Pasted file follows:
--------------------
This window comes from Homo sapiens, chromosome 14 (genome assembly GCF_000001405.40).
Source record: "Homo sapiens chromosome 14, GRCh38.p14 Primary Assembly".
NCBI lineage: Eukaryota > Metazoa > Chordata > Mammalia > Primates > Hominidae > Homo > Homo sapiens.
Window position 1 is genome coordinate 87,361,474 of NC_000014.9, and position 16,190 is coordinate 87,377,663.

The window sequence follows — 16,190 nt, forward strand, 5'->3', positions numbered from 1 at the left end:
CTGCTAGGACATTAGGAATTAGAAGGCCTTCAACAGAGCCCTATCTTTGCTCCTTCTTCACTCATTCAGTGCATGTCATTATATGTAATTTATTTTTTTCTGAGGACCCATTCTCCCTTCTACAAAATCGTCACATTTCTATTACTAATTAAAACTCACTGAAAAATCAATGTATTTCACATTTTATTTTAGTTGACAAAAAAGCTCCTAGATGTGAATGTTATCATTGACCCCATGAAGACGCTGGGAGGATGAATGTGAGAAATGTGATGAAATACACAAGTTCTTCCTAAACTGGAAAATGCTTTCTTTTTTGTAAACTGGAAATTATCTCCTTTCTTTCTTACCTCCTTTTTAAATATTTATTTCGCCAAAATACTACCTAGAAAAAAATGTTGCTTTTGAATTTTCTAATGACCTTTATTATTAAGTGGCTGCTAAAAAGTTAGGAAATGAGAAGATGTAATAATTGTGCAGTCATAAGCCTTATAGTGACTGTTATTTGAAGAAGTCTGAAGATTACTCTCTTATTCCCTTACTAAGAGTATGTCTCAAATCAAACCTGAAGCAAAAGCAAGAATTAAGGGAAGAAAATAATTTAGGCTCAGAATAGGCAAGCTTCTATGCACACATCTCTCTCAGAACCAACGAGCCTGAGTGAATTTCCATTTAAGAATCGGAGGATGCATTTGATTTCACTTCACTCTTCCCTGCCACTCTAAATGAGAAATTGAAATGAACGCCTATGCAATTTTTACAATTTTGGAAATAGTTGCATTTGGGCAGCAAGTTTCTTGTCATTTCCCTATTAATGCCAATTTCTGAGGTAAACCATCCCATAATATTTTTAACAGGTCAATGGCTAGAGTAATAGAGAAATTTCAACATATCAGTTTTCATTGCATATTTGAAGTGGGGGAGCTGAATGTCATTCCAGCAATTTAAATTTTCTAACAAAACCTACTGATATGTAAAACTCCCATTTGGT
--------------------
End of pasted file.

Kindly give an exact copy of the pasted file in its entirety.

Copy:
This window comes from Homo sapiens, chromosome 14 (genome assembly GCF_000001405.40).
Source record: "Homo sapiens chromosome 14, GRCh38.p14 Primary Assembly".
NCBI lineage: Eukaryota > Metazoa > Chordata > Mammalia > Primates > Hominidae > Homo > Homo sapiens.
Window position 1 is genome coordinate 87,361,474 of NC_000014.9, and position 16,190 is coordinate 87,377,663.

The window sequence follows — 16,190 nt, forward strand, 5'->3', positions numbered from 1 at the left end:
CTGCTAGGACATTAGGAATTAGAAGGCCTTCAACAGAGCCCTATCTTTGCTCCTTCTTCACTCATTCAGTGCATGTCATTATATGTAATTTATTTTTTTCTGAGGACCCATTCTCCCTTCTACAAAATCGTCACATTTCTATTACTAATTAAAACTCACTGAAAAATCAATGTATTTCACATTTTATTTTAGTTGACAAAAAAGCTCCTAGATGTGAATGTTATCATTGACCCCATGAAGACGCTGGGAGGATGAATGTGAGAAATGTGATGAAATACACAAGTTCTTCCTAAACTGGAAAATGCTTTCTTTTTTGTAAACTGGAAATTATCTCCTTTCTTTCTTACCTCCTTTTTAAATATTTATTTCGCCAAAATACTACCTAGAAAAAAATGTTGCTTTTGAATTTTCTAATGACCTTTATTATTAAGTGGCTGCTAAAAAGTTAGGAAATGAGAAGATGTAATAATTGTGCAGTCATAAGCCTTATAGTGACTGTTATTTGAAGAAGTCTGAAGATTACTCTCTTATTCCCTTACTAAGAGTATGTCTCAAATCAAACCTGAAGCAAAAGCAAGAATTAAGGGAAGAAAATAATTTAGGCTCAGAATAGGCAAGCTTCTATGCACACATCTCTCTCAGAACCAACGAGCCTGAGTGAATTTCCATTTAAGAATCGGAGGATGCATTTGATTTCACTTCACTCTTCCCTGCCACTCTAAATGAGAAATTGAAATGAACGCCTATGCAATTTTTACAATTTTGGAAATAGTTGCATTTGGGCAGCAAGTTTCTTGTCATTTCCCTATTAATGCCAATTTCTGAGGTAAACCATCCCATAATATTTTTAACAGGTCAATGGCTAGAGTAATAGAGAAATTTCAACATATCAGTTTTCATTGCATATTTGAAGTGGGGGAGCTGAATGTCATTCCAGCAATTTAAATTTTCTAACAAAACCTACTGATATGTAAAACTCCCATTTGGT